Change is a constant in today’s world. One of the biggest insurance policies of modern times, social security, is no stranger to change. A recent article from USA TODAY outlines what aspects of this social program are being modified for 2018.
Based on recent numbers from the USA TODAY article, 61.5 million people receive benefits and more than 42 million (or 62%) of them are retirees.
Bottom line, any changes to social security affects a large number of Americans.
Here is a quick outline of the changes reported by USA TODAY:
- Cost of Living Adjustment of 2% - This works out to approx. $27 more per month for the average retiree (based on a calculation done by the Bureau of Labor Statistics).
- Increase in payout - If you waited to take your benefit until your full retirement age you will receive an increase of $101-$2,788 more a month. This increase is for retirees who were able to earn more than the maximum taxable earnings cap (the point at which payroll taxes on social security cease) every year for at least 35 years. This applies to only about 1 in 10 Americans, however still a strong benefit.
- Maximum Taxable Earnings Cap will Increase to $128,700 - In 2017 workers were required to pay a 12.4% payroll tax into Social Security on earned income between $0.01-$127,200. For 2018 the max income is $128,700 or a $1,500 increase. Unless you are self-employed, your employer is required to pay half of 12.4% owed, so most Americans pay approx. 6.2% of their income between $0.01 and $128,700. Folks who earn more than the $128,700 can expect to owe an extra $93 in tax, at minimum, next year.
- Your Full Retirement Age is Rising - Retirees who were born in 1956 will have to wait until they are 66 years and 4 months old in order to receive 100% of their benefit. This is two months longer than those born in 1955. Here is the benefit table from the Social Security website for your reference.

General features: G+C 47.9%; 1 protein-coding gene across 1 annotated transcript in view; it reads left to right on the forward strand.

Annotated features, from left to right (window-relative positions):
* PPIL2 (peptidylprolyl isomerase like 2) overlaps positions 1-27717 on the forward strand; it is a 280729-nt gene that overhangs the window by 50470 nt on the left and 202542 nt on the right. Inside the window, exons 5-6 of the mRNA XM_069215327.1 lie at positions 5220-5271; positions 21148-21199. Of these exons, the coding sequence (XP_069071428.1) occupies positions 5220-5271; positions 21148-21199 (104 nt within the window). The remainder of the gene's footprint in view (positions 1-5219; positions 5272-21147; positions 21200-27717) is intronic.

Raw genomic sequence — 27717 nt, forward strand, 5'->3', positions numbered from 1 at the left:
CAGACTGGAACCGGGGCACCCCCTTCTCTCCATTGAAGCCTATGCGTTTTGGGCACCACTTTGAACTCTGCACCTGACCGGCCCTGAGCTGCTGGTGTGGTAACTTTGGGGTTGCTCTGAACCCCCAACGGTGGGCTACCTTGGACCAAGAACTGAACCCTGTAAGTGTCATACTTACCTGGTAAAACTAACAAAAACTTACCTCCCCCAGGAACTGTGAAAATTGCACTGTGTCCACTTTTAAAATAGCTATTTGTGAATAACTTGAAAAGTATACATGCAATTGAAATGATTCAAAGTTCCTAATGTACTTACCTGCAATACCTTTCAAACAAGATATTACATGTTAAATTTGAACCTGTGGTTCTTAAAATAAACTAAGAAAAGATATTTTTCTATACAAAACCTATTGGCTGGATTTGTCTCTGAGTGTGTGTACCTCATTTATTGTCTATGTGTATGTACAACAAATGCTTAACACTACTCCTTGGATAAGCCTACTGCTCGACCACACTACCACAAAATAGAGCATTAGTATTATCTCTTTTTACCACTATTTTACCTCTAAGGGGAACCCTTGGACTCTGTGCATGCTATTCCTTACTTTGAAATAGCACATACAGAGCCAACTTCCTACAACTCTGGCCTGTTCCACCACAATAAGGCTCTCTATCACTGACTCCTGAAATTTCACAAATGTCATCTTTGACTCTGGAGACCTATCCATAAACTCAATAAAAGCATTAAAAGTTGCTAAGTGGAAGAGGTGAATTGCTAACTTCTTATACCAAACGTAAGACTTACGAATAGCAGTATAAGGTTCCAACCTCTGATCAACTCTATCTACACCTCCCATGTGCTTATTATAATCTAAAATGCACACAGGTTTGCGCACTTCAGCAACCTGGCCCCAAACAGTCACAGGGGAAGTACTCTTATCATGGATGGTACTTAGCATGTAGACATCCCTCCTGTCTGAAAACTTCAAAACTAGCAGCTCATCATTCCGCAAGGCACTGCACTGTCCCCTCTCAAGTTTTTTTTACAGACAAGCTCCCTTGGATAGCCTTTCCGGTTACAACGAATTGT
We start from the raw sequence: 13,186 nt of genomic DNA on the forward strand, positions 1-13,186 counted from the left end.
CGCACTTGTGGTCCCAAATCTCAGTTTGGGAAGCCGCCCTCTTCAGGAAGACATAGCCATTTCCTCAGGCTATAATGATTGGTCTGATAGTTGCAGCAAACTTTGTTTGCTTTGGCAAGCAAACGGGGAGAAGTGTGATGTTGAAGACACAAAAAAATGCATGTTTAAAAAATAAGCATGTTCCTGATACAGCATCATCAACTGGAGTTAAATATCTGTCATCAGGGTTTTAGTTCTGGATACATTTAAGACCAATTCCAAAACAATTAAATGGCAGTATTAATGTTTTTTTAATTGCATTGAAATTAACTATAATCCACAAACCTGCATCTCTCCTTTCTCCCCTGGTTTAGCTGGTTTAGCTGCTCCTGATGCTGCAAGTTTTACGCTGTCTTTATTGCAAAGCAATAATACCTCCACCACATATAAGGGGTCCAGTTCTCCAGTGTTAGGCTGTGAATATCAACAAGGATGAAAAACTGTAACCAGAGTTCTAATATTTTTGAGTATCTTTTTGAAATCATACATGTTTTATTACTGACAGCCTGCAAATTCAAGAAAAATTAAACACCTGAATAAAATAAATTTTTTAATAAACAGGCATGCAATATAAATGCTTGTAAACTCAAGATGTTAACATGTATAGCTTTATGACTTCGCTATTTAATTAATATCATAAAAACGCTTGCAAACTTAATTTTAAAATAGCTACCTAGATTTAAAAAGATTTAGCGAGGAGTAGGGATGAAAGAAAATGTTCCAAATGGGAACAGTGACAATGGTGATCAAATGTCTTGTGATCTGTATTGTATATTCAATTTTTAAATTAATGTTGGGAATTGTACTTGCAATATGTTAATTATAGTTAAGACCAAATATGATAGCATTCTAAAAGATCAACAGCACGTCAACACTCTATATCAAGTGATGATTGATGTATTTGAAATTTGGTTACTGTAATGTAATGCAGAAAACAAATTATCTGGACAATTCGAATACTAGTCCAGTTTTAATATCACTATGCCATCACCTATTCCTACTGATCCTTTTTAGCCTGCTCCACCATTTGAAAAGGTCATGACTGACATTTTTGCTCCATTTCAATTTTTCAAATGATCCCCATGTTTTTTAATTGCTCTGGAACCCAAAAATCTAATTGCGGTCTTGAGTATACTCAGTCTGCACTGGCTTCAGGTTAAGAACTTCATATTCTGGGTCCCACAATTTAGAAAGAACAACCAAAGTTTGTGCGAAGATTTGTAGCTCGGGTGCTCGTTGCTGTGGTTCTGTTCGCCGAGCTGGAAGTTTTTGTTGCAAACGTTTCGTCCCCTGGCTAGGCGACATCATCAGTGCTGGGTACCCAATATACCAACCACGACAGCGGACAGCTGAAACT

- Higher Withholding if you are still working and receiving your benefit - Most people don’t realize that if you are still working and not at full retirement age but are receiving a social security benefit, the administration can withhold part of all of your benefits based on your earned income. In 2017 if you had income over $16,920, $1of your benefit would be withheld for every $2 in earned income above $16,920. For 2018 the threshold is $17,040 annually.
- Disability Income Threshold Increase - If you are one of the 10 million Americans who are eligible to receive social security disability benefits, and you are not blind, you can earn $10 more up to $1,180/monthly income. If you are blind, you can earn $20 more up to $1,970/monthly income.
- Qualifying for Social Security Got Harder - Social Security is not an automatic benefit. You must be a U.S. citizen and you must have earned 40 lifetime work credits (max of 4/year). In 2017 you were able to earn a lifetime work credit for every $1,300 ($5,200 in earned income would max out your coverage credits for the year) in earned income. For 2018 you must earn $1,320 ($5,280 need to max annual coverage credits) in earned income for one credit.
You do not need to memorize these changes. Rather, I strongly recommend working with a professional to review how these changes may or may not affect your financial/retirement plans.